OSU Installs Hundreds of Classroom Door Locks
More than 540 locks were installed in 48 OSU academic buildings. The installation cost about $1 million.
Columbus, Ohio — Ohio State University (OSU) has completed its three-year installation of hundreds of locks on its classroom doors.
More than 540 emergency locks were installed in 48 academic buildings from March 2018 to March of this year.
“These enhancements will help our campus community members secure in place during an emergency,” said Robert Armstrong, OSU director of emergency management and fire prevention.
The entire project cost about $1 million, according to a statement from OSU’s department of public safety.
Hardware was replaced on doors in standard classroom pool spaces and now features a uniform locking mechanism with color coded labels that are easy to read from across the room. Auditoriums and classrooms with multiple floors, as well as doors with electronic mechanisms, were outfitted with centrally located switches that will electronically lock all doors simultaneously.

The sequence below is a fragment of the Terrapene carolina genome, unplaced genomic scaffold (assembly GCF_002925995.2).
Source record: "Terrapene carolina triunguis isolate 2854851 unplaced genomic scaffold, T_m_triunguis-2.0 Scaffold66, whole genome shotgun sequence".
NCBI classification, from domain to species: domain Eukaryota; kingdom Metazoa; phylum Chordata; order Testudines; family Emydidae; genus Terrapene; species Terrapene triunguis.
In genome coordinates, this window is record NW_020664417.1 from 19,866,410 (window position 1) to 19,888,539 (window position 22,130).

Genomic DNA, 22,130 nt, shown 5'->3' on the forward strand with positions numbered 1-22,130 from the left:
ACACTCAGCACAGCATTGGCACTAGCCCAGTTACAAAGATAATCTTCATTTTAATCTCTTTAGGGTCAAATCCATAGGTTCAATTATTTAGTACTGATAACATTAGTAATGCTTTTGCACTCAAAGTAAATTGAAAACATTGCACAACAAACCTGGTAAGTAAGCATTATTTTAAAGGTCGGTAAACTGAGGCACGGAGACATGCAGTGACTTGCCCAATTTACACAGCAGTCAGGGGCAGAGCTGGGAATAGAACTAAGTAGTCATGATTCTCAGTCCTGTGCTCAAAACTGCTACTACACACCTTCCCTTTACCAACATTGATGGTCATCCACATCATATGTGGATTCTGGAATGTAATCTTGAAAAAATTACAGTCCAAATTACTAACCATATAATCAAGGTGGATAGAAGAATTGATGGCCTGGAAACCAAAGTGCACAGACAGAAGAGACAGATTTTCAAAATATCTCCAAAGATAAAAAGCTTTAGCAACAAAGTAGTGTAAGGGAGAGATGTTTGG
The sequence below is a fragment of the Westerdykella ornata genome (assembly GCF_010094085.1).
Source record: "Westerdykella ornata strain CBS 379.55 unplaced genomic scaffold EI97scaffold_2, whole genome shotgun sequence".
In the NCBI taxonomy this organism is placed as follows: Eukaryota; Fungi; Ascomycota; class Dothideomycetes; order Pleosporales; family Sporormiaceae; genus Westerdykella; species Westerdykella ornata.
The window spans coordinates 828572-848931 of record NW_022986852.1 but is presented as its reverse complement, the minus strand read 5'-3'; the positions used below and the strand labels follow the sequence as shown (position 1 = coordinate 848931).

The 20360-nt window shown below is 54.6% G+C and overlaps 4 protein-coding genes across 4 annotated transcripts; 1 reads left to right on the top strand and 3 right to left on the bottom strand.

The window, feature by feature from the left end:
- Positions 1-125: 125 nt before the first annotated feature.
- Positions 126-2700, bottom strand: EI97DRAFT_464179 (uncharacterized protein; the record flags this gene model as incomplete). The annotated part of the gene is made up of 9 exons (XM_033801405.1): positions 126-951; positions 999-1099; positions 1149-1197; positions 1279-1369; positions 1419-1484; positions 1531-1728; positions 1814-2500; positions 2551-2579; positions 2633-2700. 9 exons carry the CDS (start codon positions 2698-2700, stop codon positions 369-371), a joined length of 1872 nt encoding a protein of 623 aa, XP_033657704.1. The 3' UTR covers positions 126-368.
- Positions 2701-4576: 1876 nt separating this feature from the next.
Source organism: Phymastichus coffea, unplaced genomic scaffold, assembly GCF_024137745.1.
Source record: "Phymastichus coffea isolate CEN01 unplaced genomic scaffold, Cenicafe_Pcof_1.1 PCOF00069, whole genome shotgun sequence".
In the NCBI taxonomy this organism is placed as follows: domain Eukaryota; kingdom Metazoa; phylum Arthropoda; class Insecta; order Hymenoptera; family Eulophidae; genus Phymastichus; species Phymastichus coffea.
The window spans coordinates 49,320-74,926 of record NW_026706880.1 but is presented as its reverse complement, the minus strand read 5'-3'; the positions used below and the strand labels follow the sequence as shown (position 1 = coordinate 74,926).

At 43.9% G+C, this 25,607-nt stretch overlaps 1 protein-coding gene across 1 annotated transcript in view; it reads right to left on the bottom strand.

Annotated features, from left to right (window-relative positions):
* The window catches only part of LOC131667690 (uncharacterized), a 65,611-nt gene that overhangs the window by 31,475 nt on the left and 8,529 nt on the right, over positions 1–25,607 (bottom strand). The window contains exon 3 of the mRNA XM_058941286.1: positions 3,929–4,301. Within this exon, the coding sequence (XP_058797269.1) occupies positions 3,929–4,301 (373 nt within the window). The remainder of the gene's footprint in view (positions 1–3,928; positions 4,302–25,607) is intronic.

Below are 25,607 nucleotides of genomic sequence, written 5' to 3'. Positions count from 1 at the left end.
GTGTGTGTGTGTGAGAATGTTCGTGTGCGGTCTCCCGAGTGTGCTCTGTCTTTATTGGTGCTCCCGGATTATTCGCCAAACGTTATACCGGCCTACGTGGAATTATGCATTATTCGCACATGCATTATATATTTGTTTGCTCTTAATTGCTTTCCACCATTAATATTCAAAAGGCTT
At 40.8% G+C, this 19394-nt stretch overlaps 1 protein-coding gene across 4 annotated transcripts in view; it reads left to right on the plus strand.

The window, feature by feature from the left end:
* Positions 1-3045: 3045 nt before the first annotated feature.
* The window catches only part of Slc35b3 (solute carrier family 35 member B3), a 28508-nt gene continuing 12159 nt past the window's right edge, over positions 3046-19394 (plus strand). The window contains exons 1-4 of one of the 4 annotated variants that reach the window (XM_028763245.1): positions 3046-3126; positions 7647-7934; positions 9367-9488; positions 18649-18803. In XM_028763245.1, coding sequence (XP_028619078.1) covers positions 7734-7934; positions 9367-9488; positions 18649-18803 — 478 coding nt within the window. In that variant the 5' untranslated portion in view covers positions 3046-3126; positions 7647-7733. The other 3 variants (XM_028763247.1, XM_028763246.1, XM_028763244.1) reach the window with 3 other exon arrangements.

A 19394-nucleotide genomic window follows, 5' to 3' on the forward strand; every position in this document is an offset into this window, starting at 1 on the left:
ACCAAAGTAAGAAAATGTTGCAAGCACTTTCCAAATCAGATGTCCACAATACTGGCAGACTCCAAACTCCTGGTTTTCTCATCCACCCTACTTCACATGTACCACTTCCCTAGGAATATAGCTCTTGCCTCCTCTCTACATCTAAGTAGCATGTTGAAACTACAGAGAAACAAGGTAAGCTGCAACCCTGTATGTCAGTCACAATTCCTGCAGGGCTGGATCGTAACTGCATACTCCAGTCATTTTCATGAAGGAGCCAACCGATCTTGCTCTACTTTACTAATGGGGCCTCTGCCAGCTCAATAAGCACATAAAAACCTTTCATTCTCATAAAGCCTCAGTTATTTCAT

“The project took three years from start to finish and reinforces our commitment to both safety and security,” said Theresa Thayer, FOD’s assistant director of lock and key services.
The installation of classroom locks was prompted by a 2016 vehicle attack at the university. After the suspect, 18-year-old OSU student Abdul Razak Ali Artan, drove his van into a crowd of people on campus, he chased students with a butcher knife. Eleven people were injured in the attack.
Less than a minute after the attack began, OSU police officer Alan Horujko arrived on scene and shot and killed Artan.
“Following our November 20, 2016 incident, we received a lot of feedback about the need to be able to lock classrooms,” said Armstrong. “Up until then, the majority of our classrooms didn’t have locks on them.”
Thayer estimates that when the project is completed, there will be more than 600 locks installed in more than 300 classrooms.
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